State Reports Sound Alarm at the Economic and Environmental Impacts of Climate Change
Despite the fact that climate change and global warming are sorely missing from mainstream political agendas, the vast majority of Americans believe that climate change is not only real but it is also responsible for the erratic weather patterns experienced last winter (December 2011-January 2012) and in the Summer of 2011.
Accompanying the costs of erratic weather, climate change will cause further severe economic and environmental damage. Today, Demos released four reports that look at the specific economic and environmental impacts of climate change in Arizona, Florida, Nevada and Virginia. The reports were written by Robert Repetto, PhD, a Senior Fellow in the United Nations Foundation’s climate and energy program. Among the state specific findings:
Climate change is already affecting Arizona’s environment. Temperatures have risen by almost two degrees F in the past several decades, more rapidly than any other state in the lower 48 states, and are projected to continue increasing sharply by another three to five degrees F in 2050. The effects of climate change will hurt the tourist industry, increase health care costs, and make an already drought-prone area even more water scarce. Specifically:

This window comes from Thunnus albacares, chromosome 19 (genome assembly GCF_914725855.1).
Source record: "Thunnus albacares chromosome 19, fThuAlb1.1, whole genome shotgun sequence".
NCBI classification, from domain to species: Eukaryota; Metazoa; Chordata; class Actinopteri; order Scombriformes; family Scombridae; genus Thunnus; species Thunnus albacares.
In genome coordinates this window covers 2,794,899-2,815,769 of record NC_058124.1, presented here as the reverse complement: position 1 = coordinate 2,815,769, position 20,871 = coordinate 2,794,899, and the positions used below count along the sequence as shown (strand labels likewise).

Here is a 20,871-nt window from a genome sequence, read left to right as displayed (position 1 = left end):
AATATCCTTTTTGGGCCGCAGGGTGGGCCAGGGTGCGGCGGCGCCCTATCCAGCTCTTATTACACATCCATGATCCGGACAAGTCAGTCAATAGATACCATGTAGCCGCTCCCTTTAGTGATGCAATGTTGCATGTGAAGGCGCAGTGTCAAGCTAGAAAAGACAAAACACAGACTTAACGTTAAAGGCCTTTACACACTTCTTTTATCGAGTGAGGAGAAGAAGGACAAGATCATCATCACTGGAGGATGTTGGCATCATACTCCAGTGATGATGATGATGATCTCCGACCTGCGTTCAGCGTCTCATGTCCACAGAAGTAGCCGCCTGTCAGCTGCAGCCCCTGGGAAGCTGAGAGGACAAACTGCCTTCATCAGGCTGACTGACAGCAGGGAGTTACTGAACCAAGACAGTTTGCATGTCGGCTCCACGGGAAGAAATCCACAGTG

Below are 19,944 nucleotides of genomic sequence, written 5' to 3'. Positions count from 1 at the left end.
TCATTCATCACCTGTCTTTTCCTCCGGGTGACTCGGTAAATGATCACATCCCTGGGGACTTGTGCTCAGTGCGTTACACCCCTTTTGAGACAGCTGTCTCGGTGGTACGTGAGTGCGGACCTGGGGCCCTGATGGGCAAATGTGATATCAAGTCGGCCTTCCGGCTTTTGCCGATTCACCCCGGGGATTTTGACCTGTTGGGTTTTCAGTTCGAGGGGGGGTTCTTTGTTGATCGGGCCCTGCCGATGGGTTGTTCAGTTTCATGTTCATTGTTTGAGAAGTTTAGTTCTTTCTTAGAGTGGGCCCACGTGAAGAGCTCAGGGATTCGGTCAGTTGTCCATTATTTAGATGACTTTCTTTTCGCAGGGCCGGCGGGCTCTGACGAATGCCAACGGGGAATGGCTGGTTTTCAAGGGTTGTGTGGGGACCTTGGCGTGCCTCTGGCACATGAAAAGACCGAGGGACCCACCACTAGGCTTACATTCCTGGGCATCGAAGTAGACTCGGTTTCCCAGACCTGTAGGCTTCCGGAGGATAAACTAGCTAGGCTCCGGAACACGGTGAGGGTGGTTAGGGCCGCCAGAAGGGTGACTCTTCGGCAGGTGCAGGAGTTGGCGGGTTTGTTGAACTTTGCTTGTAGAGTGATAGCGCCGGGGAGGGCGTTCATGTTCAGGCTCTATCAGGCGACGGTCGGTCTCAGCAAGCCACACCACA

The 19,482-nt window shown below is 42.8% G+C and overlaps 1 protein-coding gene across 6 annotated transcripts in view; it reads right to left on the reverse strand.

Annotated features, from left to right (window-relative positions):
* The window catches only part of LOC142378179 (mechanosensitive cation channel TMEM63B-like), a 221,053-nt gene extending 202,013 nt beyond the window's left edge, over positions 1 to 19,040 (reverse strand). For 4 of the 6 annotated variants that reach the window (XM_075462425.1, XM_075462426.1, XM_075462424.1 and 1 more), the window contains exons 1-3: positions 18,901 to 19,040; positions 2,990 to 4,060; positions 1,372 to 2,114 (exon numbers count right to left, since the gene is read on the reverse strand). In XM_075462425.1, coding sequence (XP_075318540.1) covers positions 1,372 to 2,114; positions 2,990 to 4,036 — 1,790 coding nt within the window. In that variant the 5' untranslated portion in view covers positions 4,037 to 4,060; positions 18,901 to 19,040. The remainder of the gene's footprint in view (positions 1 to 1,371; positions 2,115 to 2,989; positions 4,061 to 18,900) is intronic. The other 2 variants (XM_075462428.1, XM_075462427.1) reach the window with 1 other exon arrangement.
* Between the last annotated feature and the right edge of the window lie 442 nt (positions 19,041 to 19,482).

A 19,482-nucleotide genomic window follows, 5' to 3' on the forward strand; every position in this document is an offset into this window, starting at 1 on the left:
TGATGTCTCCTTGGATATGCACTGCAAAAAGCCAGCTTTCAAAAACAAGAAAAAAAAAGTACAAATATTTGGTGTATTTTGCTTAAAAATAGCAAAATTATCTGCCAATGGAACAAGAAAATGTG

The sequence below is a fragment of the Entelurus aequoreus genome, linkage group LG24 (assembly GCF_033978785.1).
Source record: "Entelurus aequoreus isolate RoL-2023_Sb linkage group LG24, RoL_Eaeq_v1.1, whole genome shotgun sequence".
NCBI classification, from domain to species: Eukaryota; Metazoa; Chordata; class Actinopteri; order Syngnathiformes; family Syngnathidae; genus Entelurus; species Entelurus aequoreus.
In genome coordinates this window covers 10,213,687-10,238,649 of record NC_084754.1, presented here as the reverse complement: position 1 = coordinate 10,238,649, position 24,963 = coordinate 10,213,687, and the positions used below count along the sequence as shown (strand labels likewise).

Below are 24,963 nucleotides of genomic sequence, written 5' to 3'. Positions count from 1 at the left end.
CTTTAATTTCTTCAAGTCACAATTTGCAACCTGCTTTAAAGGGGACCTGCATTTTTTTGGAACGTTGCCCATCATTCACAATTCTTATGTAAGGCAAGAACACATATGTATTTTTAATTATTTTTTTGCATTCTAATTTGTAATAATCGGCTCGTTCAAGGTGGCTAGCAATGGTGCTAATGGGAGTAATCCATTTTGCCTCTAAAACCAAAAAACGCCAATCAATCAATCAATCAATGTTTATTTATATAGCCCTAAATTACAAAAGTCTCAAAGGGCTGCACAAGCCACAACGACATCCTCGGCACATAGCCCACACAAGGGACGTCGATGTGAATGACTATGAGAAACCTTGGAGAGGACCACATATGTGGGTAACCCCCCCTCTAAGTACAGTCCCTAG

- A substantial segment of Arizona’s economy is the extremely climate-sensitive travel and tourism industry. Almost 37 million visitors in 2010 spent nearly $18 billion on a wide variety of goods and services, generating more than 150,000 jobs, nearly $5 billion in direct earnings, and $3.5 billion in state and local taxes. Increasing temperatures will make being outdoors uncomfortable and make Arizona a less attractive destination.
- Ozone and smog concentrations will rise with higher air temperatures and growing energy use, which will increase asthma rates and health care costs.
- Climate change is reducing precipitation, especially in the spring and early summer months, and these declines are projected to continue. Runoff in the Colorado and other river systems that Arizona’s water supply depend on for direct use and for groundwater recharge will decline by 20-40 percent by mid-century, exacerbating water supply shortages that are already evident. In addition, agriculture and ranching industries are facing increasing heat, drought, water shortages and pest damages that combine to reduce yields and productivity.